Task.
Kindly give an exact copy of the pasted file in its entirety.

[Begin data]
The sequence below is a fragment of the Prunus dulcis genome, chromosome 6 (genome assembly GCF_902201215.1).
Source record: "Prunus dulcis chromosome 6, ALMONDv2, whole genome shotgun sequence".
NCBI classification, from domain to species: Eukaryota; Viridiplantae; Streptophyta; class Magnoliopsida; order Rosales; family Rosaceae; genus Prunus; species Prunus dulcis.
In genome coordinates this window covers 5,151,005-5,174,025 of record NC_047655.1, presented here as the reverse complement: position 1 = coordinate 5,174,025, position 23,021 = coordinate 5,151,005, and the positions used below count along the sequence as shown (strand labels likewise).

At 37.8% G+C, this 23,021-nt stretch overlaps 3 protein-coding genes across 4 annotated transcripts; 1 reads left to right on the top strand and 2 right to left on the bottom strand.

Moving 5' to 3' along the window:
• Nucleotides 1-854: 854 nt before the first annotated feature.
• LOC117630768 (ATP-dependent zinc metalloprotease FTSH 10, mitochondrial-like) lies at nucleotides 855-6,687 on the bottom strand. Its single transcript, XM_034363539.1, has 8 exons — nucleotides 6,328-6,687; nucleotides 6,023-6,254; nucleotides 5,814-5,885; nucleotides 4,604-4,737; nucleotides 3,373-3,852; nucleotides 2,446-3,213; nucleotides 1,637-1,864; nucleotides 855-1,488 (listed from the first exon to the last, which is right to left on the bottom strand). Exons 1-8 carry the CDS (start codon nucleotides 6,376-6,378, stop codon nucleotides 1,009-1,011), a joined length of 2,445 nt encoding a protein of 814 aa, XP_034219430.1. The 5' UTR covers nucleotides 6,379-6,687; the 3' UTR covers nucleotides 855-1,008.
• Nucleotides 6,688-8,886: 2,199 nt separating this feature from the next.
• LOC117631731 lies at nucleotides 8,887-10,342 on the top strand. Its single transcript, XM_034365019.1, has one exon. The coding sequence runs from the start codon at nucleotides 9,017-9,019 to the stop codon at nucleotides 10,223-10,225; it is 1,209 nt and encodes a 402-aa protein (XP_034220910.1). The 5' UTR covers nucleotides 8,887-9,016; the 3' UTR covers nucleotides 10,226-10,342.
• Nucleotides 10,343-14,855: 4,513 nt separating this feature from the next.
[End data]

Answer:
The sequence below is a fragment of the Prunus dulcis genome, chromosome 6 (genome assembly GCF_902201215.1).
Source record: "Prunus dulcis chromosome 6, ALMONDv2, whole genome shotgun sequence".
NCBI classification, from domain to species: Eukaryota; Viridiplantae; Streptophyta; class Magnoliopsida; order Rosales; family Rosaceae; genus Prunus; species Prunus dulcis.
In genome coordinates this window covers 5,151,005-5,174,025 of record NC_047655.1, presented here as the reverse complement: position 1 = coordinate 5,174,025, position 23,021 = coordinate 5,151,005, and the positions used below count along the sequence as shown (strand labels likewise).

At 37.8% G+C, this 23,021-nt stretch overlaps 3 protein-coding genes across 4 annotated transcripts; 1 reads left to right on the top strand and 2 right to left on the bottom strand.

Moving 5' to 3' along the window:
• Nucleotides 1-854: 854 nt before the first annotated feature.
• LOC117630768 (ATP-dependent zinc metalloprotease FTSH 10, mitochondrial-like) lies at nucleotides 855-6,687 on the bottom strand. Its single transcript, XM_034363539.1, has 8 exons — nucleotides 6,328-6,687; nucleotides 6,023-6,254; nucleotides 5,814-5,885; nucleotides 4,604-4,737; nucleotides 3,373-3,852; nucleotides 2,446-3,213; nucleotides 1,637-1,864; nucleotides 855-1,488 (listed from the first exon to the last, which is right to left on the bottom strand). Exons 1-8 carry the CDS (start codon nucleotides 6,376-6,378, stop codon nucleotides 1,009-1,011), a joined length of 2,445 nt encoding a protein of 814 aa, XP_034219430.1. The 5' UTR covers nucleotides 6,379-6,687; the 3' UTR covers nucleotides 855-1,008.
• Nucleotides 6,688-8,886: 2,199 nt separating this feature from the next.
• LOC117631731 lies at nucleotides 8,887-10,342 on the top strand. Its single transcript, XM_034365019.1, has one exon. The coding sequence runs from the start codon at nucleotides 9,017-9,019 to the stop codon at nucleotides 10,223-10,225; it is 1,209 nt and encodes a 402-aa protein (XP_034220910.1). The 5' UTR covers nucleotides 8,887-9,016; the 3' UTR covers nucleotides 10,226-10,342.
• Nucleotides 10,343-14,855: 4,513 nt separating this feature from the next.